For 30-plus years every candidate that has run for city council or mayor has promised to protect the character/ambiance of the community of Coronado. I could call that “character/ambiance” our community’s “golden goose.” The character of our neighborhoods attracts visitors and new residents alike. There is, most assuredly, a special feeling about this community we call home. But how much longer is it going to last? We are indeed “killing the golden goose” and before long we will look like any other California beach community and no one will want to stroll through our neighborhoods.
A couple of weeks ago a Coronado resident voluntarily applied for historic designation for his home. He was denied that request because the city’s Historic Resource Commission did not think the home met the criteria. The home was old enough, that wasn’t the problem. However, a window or two had been changed and a new roof had been added. I live in a historically designated home built by architect Richard Requa in 1928. Since then, it has had four additions, all with new windows and new roofs. What’s the big deal?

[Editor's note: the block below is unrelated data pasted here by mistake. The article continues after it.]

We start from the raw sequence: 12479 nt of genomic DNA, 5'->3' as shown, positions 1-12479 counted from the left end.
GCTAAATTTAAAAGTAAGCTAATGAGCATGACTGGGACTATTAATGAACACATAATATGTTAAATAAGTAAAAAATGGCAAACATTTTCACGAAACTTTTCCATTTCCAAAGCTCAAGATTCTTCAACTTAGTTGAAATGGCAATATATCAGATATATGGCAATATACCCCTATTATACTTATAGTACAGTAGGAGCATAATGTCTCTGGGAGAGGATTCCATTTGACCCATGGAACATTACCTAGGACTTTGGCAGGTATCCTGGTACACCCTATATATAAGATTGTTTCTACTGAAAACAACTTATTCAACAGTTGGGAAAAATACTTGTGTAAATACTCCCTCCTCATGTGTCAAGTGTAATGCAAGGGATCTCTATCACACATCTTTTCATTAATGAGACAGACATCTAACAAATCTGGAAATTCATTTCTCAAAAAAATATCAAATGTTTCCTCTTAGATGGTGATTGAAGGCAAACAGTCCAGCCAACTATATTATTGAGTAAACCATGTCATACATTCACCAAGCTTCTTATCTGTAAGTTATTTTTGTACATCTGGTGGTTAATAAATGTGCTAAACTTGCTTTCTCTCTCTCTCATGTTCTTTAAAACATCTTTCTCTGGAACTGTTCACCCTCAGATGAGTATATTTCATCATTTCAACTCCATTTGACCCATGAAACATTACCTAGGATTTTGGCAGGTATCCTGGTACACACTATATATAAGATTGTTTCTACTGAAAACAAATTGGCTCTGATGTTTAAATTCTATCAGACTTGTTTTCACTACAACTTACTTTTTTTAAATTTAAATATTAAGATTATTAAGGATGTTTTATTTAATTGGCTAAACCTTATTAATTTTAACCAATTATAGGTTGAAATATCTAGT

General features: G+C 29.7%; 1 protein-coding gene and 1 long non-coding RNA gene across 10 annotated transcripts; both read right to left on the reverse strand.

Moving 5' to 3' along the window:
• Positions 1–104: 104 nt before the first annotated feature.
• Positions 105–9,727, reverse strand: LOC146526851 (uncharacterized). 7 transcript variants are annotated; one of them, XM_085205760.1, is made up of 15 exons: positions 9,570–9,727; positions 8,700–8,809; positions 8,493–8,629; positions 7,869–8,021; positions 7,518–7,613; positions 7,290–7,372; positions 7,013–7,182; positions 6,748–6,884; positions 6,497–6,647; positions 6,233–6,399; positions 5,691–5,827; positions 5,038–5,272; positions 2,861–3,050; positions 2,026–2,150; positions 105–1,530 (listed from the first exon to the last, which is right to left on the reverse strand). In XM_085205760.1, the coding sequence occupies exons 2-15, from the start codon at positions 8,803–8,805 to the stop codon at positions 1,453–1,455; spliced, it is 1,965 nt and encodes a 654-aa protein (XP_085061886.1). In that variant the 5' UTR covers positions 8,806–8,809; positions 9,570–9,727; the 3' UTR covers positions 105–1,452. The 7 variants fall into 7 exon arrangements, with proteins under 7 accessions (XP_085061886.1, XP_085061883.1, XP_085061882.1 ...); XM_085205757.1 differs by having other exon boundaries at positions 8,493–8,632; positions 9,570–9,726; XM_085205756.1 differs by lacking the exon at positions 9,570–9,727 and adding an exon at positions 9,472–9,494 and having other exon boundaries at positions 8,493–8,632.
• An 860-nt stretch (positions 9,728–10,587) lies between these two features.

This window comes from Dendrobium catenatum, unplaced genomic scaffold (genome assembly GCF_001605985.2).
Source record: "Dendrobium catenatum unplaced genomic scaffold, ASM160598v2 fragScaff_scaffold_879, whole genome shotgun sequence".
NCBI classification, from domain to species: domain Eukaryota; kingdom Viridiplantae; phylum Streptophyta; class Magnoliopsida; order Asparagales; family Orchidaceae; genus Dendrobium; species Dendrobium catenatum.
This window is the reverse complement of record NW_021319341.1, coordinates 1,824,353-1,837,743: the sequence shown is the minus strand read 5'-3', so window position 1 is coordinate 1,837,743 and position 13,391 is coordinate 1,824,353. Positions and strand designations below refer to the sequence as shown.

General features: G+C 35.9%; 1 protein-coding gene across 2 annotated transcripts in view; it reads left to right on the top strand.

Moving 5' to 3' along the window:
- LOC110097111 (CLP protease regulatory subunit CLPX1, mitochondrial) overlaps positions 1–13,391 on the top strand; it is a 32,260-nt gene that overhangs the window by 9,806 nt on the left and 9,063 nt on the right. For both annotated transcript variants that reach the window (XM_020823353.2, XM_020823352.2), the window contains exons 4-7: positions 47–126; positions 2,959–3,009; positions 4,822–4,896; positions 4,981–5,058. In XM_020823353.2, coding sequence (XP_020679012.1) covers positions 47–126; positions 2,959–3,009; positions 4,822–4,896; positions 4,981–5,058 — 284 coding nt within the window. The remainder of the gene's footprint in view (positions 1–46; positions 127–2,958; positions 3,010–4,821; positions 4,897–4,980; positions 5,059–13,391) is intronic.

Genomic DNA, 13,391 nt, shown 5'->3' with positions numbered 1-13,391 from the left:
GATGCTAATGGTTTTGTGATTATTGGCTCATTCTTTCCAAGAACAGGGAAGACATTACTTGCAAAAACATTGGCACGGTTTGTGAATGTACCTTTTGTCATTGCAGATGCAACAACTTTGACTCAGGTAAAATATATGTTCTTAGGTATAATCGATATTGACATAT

The Commission also took the advice of the “outside consultants” that the work of the builder, Mr. Al Laing, was not significant. Al Laing was one of our most treasured Coronado citizens. Not only was he a Master Carpenter who built many homes in Coronado, but he was beloved for being Santa Claus and riding the fire truck each year. His carpentry skills were extraordinary.
The home that was asking for historic designation was also associated with General and Mrs. Styer. The Commission did not think that was significant! Mrs. Styer kept the local Coronado Hospital functioning at the start of World War II. The citizens of Coronado would not have had local medical help if it had not been for her. General Styer was so important in his own right that the VFW on Orange Avenue is named in his honor.
We need to make historic preservation an important part of our special community. We have areas of town that would easily qualify for voluntary Historic Districts and those districts would assure the neighborhoods that we love will be protected.
I am heart broken that the Historic Resource Commission recently denied all five applications for historic designation. The outside consultants know nothing about our local history. Shouldn’t they be required to do their Coronado research in Coronado at both the Library and the Coronado Historic Association? They are killing our “golden goose” and the character of our village.